Hong Kong should have got tough with the Philippines and imposed economic sanctions more than three years ago over the fatal Manila hostage drama, a survivor and a family hit by the tragedy say.
They said the government had never taken a hard line after eight Hongkongers were shot dead and seven injured when a bus was hijacked by a sacked Philippine policeman in 2010.
Now that Chief Executive Leung Chun-ying has raised the possibility of sanctions if no substantial progress is made in talks on the issue, they hope Manila will be pushed into accepting their demands, which include an apology and compensation.
"The announcement was late, but it is still a positive signal," Tse Chi-kin, the older brother of slain tour guide Masa Tse Ting-chunn, said yesterday after Leung's statement. "It is the first time the Hong Kong government has taken such a tough stance with the Philippines in three years."
The Legislative Council is to debate and vote on a motion today proposing economic sanctions against the Philippines.
Democrat lawmaker James To Kun-sun said the government could, as a warning, stop official visits and purchases of Philippine products. But to exert real pressure, To said a total embargo of goods was needed.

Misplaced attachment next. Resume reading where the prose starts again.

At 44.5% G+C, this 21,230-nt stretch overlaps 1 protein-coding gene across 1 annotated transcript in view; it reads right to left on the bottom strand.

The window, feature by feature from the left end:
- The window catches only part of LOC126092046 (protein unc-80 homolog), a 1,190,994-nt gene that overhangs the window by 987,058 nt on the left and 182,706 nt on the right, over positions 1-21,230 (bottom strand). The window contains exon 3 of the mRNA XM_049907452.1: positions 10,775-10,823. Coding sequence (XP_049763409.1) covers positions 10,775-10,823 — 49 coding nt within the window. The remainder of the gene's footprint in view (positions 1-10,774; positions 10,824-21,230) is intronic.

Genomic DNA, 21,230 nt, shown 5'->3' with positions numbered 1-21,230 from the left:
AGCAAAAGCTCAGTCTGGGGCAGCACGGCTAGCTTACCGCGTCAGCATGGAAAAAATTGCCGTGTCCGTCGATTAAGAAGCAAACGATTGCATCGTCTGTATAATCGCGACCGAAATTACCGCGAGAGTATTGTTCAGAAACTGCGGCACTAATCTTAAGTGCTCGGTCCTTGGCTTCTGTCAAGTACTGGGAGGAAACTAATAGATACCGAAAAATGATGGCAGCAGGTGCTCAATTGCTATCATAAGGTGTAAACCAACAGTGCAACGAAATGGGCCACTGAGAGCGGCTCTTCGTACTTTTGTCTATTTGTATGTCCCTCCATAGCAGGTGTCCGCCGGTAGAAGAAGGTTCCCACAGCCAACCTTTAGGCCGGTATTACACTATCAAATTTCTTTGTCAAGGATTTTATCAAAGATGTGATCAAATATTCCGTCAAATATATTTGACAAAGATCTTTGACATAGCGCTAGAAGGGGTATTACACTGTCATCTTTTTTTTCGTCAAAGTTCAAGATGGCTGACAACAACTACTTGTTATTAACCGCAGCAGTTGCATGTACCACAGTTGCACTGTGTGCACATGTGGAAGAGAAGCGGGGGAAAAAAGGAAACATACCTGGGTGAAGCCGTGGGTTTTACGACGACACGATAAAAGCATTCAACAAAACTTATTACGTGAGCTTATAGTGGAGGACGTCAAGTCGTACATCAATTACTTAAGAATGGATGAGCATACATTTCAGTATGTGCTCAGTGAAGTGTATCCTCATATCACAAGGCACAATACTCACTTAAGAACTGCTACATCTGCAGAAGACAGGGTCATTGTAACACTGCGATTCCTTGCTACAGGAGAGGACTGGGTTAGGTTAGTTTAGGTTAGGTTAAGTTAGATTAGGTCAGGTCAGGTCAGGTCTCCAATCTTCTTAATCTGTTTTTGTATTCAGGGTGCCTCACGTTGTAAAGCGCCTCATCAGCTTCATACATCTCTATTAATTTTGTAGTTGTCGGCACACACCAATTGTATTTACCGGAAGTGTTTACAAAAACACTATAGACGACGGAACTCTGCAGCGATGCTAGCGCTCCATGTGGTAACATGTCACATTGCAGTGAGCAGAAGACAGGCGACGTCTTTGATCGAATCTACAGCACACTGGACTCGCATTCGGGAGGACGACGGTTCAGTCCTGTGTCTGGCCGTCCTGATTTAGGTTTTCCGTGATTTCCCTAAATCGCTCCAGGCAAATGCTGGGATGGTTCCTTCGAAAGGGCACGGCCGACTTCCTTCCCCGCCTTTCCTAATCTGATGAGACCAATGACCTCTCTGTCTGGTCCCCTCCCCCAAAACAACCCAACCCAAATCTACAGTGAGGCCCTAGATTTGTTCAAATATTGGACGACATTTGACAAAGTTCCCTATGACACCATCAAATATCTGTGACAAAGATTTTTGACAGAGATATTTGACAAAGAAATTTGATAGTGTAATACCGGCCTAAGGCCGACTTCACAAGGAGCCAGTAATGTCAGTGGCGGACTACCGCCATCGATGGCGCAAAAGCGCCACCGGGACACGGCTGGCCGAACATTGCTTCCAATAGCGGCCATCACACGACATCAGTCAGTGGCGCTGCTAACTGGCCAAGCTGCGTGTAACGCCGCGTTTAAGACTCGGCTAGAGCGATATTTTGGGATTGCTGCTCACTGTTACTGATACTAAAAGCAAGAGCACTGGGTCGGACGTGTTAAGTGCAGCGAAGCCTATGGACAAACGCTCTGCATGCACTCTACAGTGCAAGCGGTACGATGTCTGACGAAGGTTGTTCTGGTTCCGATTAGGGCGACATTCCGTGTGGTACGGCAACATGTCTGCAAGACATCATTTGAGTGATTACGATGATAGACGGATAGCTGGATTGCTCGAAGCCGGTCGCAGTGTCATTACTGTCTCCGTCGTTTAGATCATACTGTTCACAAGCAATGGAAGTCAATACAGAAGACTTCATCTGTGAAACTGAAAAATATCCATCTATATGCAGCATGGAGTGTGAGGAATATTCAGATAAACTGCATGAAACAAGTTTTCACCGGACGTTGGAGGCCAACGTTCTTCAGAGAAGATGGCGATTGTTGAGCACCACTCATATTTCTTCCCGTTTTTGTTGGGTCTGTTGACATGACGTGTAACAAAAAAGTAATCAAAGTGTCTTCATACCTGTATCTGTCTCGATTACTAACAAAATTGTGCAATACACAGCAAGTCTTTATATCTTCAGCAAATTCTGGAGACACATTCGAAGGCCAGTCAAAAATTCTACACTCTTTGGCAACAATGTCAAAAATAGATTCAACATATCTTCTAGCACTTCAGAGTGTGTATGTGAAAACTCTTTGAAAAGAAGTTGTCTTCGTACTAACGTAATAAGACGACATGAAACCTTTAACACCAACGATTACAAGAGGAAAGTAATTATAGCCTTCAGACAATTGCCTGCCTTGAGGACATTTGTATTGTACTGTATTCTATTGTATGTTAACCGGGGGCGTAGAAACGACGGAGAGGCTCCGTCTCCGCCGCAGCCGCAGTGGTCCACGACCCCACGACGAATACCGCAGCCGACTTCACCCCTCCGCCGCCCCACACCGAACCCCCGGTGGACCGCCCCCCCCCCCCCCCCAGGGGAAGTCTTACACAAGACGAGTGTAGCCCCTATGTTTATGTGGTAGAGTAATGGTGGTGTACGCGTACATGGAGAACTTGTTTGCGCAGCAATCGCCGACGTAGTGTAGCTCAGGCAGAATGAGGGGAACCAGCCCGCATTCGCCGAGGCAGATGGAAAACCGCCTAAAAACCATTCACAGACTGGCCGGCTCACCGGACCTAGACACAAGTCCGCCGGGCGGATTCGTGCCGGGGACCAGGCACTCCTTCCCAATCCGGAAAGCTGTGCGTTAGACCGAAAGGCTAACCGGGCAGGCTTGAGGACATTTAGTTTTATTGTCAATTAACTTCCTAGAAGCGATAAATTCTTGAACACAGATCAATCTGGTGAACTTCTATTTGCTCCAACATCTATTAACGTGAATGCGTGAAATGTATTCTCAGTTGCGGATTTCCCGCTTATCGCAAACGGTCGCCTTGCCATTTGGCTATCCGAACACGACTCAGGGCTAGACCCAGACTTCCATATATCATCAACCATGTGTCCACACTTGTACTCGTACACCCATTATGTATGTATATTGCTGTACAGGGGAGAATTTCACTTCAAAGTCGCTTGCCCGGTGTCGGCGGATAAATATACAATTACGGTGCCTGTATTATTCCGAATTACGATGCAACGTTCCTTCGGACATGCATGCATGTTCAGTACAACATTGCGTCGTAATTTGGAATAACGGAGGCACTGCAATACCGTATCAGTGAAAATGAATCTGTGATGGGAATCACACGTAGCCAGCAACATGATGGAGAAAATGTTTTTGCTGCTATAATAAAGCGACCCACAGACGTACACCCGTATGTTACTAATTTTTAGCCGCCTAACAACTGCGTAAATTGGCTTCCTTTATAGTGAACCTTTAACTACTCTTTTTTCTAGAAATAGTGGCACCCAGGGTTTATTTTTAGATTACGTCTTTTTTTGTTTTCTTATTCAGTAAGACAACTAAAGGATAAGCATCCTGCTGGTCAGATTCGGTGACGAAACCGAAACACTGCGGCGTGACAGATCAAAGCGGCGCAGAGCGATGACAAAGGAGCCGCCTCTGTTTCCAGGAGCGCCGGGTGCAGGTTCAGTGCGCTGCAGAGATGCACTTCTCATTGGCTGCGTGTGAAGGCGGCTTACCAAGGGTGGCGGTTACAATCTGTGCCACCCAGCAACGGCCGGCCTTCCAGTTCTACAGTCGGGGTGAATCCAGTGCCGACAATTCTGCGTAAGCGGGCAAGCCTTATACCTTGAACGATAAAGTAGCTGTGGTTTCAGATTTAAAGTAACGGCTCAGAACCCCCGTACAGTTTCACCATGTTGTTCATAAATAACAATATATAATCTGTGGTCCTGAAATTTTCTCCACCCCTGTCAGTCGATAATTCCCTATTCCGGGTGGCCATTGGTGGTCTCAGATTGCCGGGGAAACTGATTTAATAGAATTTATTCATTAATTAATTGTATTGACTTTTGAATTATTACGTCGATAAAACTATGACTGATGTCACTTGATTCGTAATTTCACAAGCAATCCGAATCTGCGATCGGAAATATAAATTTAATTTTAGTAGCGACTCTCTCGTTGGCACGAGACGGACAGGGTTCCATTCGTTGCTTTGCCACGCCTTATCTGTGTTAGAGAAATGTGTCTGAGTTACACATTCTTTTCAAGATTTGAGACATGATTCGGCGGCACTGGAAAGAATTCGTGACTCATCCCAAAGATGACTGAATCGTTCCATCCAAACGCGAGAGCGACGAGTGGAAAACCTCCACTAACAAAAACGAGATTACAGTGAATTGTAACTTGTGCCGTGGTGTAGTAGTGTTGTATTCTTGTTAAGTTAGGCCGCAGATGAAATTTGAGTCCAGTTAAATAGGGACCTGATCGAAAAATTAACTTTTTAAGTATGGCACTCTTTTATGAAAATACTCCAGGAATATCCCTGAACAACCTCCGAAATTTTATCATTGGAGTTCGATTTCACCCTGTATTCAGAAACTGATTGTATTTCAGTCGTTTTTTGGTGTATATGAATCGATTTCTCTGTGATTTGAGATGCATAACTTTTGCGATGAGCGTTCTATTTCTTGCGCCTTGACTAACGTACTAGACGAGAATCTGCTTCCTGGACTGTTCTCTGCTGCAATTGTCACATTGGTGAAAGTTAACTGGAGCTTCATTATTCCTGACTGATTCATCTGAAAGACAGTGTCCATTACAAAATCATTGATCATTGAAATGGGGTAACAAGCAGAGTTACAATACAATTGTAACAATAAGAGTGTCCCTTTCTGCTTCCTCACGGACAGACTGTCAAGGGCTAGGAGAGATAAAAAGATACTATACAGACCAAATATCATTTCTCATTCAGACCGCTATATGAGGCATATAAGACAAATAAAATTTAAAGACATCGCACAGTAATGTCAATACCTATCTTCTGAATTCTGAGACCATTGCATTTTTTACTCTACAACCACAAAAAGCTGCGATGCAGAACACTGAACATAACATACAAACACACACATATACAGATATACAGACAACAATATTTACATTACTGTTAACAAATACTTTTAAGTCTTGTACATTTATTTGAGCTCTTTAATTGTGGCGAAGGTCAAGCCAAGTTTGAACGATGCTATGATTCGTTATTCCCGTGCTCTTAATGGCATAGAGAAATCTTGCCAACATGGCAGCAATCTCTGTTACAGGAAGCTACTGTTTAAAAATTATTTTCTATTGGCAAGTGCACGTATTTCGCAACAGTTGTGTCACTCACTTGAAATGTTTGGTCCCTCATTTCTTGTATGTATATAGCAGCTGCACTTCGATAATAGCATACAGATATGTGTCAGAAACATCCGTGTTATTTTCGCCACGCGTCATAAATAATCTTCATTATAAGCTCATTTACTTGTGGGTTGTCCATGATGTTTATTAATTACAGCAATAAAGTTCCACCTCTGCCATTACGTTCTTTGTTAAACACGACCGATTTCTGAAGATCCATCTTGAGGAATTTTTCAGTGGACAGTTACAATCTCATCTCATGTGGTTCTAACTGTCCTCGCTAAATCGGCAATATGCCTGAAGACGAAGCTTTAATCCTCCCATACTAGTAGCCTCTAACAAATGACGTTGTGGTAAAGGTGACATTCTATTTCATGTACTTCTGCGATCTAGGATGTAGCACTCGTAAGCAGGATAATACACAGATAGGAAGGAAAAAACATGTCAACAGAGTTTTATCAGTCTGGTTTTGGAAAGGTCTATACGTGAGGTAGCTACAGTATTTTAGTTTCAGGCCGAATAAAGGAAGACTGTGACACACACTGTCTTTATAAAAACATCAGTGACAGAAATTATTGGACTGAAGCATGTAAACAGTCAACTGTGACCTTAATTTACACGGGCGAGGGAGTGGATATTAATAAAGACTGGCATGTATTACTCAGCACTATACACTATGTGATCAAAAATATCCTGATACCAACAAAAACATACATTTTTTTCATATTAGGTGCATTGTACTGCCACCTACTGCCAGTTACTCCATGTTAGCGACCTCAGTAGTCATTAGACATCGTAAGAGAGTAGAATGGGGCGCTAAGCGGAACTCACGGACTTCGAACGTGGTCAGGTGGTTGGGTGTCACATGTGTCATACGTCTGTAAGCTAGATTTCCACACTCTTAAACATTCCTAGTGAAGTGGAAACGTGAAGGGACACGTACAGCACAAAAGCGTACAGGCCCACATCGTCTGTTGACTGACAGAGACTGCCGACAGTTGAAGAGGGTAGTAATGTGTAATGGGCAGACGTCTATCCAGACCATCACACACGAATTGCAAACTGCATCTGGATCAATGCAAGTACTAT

Tse called on Hongkongers to present a united front in exerting pressure on the country. "The Philippine government has been ignoring Hong Kong and disrespectful to Hongkongers. We should resort to tougher measures to push the Philippine government to take responsibility."
Survivor Yik Siu-ling also felt sanctions could push Manila to follow up properly on the case.
"I believe the Hong Kong government has the backup of the central government," she said.
Yik, whose lower jaw, left thumb and right index finger were shattered by a bullet, planned to visit Taiwan next month for more cosmetic surgery. The process is expected to last a year and cost about HK$1 million.
Mainland analysts of international relations expect the Hong Kong government to tighten visa requirements against Filipinos or impose other sanctions.
Professor Jia Xiudong , a senior research fellow at the China Institute of International Studies, said he believed Hong Kong had properly consulted the Foreign Ministry, or its representatives in Hong Kong, before making the threat.
Shi Yinhong , an international relations professor at Renmin University, said Beijing's endorsement was needed if the sanctions affected military or political ties with Manila, but Hong Kong could impose economic sanctions independently of the central government.
"Any measures taken by the Hong Kong government will not go beyond its limit," Shi said.
"As the Philippines rely on mainland China and Hong Kong for economic development, the sanctions may push Manila to take further steps to respond to Hongkongers' demands."